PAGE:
Blockchain Consensus Algorithms Explained
Last Updated: 1st November 2018
A core obstacle within distributed computing and multi-agent systems is the consensus problem. The problem highlights the difficulty that can materialize when distributed processes and systems attempt to reach an agreement on some data value that is needed during computation. Some actors participating in the distributed processes and systems may fail, or may not be reliable, which would result in an unreliable network. Consensus algorithms are mechanisms that are used to achieve agreement on a single data value, and thus obtain reliability in a network that can involve unreliable participants.
One important characteristic of blockchain technology is its distributed nature. All network participants (nodes) can each possess a copy of the blockchain, so that there is not one single point of failure. However, because of the blockchain’s distributed nature, there must be a way for these nodes to reach agreement as to the shared state of the blockchain. This agreement, or consensus, is achieved by use of consensus algorithms. These algorithms enables network participants to agree on the contents of the blockchain in a distributed and trustless manner.
The very first implementation of a distributed and trustless consensus algorithm is Bitcoin’s proof-of-work (PoW) algorithm. PoW requires miners to solve complex cryptographic puzzles before they can add a block to the blockchain. In exchange for solving the puzzle, miners are rewarded with bitcoins, this is known as a block reward. It is important to note that each block that is added to the blockchain must follow a certain set of consensus rules. For example, Bitcoin’s consensus rules include rules such as: no double-spends, transactions and blocks must be in the correct format, and only a certain amount of block rewards can be given in exchange for solving the cryptographic puzzle. Blocks that do not follow these consensus rules will be rejected by network nodes. The combination of the PoW consensus algorithm and the consensus rules produces a reliable network in which agreement as to the shared state of the blockchain can be achieved.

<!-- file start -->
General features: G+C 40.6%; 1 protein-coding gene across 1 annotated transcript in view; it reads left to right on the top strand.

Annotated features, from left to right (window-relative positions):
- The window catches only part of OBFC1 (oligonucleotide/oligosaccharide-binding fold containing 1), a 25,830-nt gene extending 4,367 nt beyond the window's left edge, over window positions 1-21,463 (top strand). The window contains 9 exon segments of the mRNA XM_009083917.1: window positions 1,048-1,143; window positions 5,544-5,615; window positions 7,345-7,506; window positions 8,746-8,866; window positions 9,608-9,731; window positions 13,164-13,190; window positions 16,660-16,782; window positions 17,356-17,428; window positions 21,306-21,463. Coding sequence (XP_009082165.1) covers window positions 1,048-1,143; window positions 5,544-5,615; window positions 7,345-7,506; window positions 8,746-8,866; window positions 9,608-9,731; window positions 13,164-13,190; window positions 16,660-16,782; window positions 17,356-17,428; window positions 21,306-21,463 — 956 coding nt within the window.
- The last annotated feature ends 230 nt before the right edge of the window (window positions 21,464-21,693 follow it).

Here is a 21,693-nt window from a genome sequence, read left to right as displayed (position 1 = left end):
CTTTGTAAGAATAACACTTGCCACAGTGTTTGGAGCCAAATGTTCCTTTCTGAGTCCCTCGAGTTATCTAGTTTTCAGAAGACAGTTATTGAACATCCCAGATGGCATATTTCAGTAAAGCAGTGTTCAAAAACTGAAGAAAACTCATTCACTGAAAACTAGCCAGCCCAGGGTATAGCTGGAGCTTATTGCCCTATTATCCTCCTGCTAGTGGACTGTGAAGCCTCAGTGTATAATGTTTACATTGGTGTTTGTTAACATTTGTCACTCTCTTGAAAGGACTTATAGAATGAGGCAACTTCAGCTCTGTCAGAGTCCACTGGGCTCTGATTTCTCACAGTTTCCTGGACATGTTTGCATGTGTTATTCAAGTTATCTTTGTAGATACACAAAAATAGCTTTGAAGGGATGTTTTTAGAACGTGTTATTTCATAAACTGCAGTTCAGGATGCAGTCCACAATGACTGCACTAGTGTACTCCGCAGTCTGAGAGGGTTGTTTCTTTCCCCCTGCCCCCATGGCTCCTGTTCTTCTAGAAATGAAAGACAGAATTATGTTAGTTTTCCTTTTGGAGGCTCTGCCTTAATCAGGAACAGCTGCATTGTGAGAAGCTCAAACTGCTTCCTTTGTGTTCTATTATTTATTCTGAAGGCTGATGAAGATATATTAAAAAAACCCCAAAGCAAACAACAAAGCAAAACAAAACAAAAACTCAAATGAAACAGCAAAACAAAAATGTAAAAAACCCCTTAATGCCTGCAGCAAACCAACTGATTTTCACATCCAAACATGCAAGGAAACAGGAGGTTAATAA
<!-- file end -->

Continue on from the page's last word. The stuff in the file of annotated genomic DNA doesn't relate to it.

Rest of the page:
There also numerous other consensus algorithms that exist in the cryptocurrency space, such as: